A number of states now allow cannabis cultivation for adult use, and even more states allow cannabis cultivation for medical purposes.
The increase in cultivation reform has resulted in a rise in interest in growing cannabis among cannabis consumers.
Cultivating cannabis can be one of the most rewarding activities that a person can do, and with a pleasant reward at the end of all the hard work (assuming the cannabis is grown right).
If you are thinking about cultivating cannabis, one of the first things you will need to determine is whether to cultivate cannabis inside or outdoors.
Cultivating cannabis outside has the following advantages over cultivating cannabis indoors:
Growing cannabis indoors has its benefits too, but for people that want a lower maintenance garden, cultivating cannabis outside is the way to go.
One of the first things that a grower needs to determine when planning a sun-grown garden is when to put plants into the ground.
A one-size-fits-all approach does not work. A number of factors are involved:
Ultimately what a grower needs to try to avoid is planting the plant(s) too early in the year, which could result in the plants dying due to the soil/air being too cold.
Also, the grower needs to avoid planting the plants too late in the season so to ensure that the plant(s) has enough time to go through a full growth cycle.
Generally speaking, you want to plant your plants in the ground outside in early to mid-May, similar to when it's recommended to plant tomatoes.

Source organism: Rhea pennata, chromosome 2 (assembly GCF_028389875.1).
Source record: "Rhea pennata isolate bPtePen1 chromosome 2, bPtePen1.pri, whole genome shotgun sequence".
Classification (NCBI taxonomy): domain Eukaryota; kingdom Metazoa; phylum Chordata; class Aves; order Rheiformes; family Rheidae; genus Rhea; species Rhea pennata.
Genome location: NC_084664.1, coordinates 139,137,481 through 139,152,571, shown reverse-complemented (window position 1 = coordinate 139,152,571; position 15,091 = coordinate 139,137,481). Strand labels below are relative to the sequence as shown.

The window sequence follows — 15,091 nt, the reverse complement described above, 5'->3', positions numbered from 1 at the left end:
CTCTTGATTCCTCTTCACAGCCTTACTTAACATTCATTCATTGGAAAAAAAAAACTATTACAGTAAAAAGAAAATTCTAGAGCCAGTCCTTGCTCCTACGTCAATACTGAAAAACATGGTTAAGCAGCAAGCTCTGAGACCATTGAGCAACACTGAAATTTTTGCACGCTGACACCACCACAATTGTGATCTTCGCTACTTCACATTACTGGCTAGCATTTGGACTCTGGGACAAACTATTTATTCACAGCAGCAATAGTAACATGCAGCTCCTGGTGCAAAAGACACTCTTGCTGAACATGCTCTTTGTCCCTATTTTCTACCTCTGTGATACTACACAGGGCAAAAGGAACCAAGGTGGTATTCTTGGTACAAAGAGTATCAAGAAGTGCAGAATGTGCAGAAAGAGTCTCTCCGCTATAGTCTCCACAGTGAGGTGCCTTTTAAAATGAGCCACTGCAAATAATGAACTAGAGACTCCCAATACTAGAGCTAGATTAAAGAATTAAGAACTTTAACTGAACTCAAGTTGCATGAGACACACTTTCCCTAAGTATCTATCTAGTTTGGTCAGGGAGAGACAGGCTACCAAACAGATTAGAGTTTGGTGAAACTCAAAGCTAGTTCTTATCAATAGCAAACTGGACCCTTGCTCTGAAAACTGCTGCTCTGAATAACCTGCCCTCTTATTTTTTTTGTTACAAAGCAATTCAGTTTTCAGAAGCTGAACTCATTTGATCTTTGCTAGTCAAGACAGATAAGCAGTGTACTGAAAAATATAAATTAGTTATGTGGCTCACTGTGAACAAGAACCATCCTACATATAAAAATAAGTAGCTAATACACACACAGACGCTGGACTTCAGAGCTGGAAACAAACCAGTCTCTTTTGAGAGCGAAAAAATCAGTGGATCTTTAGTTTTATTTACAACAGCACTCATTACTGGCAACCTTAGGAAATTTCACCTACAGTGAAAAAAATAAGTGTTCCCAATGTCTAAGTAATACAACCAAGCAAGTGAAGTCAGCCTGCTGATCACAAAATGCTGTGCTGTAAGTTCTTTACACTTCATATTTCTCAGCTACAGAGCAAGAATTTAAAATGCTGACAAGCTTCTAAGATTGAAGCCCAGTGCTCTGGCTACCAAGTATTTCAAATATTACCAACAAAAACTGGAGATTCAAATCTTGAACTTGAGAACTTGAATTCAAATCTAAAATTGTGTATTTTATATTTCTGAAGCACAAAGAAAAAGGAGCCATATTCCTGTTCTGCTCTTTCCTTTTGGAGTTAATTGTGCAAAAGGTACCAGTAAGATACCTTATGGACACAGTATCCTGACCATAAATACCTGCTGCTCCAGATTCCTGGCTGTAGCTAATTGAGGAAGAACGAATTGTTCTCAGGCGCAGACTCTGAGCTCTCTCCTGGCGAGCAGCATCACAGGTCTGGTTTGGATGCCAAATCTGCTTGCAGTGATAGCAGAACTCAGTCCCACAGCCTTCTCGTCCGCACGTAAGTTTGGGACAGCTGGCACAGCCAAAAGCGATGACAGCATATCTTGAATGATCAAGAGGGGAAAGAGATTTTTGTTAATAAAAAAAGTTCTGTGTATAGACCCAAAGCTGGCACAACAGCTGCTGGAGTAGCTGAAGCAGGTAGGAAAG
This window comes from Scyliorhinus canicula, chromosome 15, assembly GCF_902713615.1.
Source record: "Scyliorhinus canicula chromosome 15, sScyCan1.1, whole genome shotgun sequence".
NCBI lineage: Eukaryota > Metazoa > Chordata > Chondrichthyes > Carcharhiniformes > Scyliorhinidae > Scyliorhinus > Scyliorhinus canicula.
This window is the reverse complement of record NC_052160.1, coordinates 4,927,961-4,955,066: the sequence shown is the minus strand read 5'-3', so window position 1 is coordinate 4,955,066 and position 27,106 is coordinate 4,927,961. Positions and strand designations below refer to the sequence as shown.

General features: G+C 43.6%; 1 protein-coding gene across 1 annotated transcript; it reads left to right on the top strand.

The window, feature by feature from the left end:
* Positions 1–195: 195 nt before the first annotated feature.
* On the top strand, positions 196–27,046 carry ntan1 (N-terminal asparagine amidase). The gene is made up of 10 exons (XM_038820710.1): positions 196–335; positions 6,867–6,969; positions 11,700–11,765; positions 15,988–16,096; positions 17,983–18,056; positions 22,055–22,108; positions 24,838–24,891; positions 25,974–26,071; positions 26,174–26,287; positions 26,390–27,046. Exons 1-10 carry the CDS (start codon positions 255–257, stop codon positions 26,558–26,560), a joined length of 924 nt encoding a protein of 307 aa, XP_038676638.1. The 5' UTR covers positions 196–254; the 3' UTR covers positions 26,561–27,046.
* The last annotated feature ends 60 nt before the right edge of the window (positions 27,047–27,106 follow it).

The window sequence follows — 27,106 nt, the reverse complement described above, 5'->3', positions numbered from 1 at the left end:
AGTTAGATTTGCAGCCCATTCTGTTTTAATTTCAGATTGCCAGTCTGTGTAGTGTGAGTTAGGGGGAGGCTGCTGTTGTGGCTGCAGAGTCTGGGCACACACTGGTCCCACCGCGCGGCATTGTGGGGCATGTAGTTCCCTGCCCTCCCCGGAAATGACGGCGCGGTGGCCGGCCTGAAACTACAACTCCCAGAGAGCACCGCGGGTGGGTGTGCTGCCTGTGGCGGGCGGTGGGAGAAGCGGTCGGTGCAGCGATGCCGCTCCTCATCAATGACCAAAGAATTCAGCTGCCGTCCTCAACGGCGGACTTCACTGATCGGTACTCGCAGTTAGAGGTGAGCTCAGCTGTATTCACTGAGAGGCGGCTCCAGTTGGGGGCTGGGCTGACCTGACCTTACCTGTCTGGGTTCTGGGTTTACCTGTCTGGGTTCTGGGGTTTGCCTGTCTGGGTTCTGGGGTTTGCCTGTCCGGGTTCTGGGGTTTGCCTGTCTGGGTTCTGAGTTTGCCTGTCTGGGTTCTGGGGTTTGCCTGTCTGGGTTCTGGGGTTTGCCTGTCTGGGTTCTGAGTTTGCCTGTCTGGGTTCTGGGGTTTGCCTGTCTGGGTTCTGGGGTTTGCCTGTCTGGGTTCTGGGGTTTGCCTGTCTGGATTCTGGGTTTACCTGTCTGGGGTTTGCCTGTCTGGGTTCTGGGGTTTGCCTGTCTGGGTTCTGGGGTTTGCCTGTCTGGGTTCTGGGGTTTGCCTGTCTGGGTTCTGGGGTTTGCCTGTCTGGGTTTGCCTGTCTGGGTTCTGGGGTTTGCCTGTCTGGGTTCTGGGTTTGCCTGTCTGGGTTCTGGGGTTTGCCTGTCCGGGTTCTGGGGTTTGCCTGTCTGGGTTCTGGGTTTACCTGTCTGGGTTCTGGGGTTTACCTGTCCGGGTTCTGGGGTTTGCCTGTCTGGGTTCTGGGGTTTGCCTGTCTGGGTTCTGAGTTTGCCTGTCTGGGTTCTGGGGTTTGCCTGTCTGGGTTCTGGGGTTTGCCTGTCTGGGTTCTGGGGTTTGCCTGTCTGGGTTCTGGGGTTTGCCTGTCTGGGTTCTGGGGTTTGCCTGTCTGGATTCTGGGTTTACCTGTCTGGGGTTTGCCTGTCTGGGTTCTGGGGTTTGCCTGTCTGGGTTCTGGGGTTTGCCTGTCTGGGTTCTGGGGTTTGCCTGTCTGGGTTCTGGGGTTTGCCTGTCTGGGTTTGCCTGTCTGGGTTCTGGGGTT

Tomatoes do not grow exactly like cannabis, but for planting purposes, they are almost identical. With that being said, each part of the country is different.
A great resource to look up the recommended planting date for where you live is the Farmer's Almanac.
Simply enter your location and it will tell you when is the best time to plant tomatoes outside, which can double as the date for when to plant your cannabis too.
If you are growing from seed, you will want to germinate the seeds at least 6-8 weeks before planting.
A way to cut down on the prep time is to use a clone if you are able to. Clones are often harder to find than seeds. Each route provides its own advantages.
Growers can get a head start by letting their plant grow indoors for a few weeks prior to putting them inside. This obviously requires a greenhouse or indoor garden.
By allowing your plant to grow in a controlled environment while the air and soil outside is warming up, you give your plant some additional growth time, resulting in a larger plant.
If you live in an area where the warm season is shorter than in other parts of the world, there are two tricks that can really help.
The first is growing your cannabis plant in a container rather than planting it into the ground.
This allows you to move your plant to the most favorable parts of your yard to get the most sunlight as the season goes along.
Putting your plant in a container also allows you to bring the plant in at night when the temperature drops below a desirable threshold.
The second tip is using a concept known as light deprivation, or 'light dep.' This method involves cutting back on the sunlight time that a plant receives by cover the plant up after 12 hours of sun.
It's a tricky method that requires using a tarp over a greenhouse or building a box that can go over your plant.
When you first plant your cannabis plant outside, the amount of daylight at that time is usually around 14 hours.
As the season goes along, and your plant is big enough, you can cap the amount of light it is exposed to at 12 hours and your plant will start to bloom faster than it normally would, thereby helping your harvest come sooner.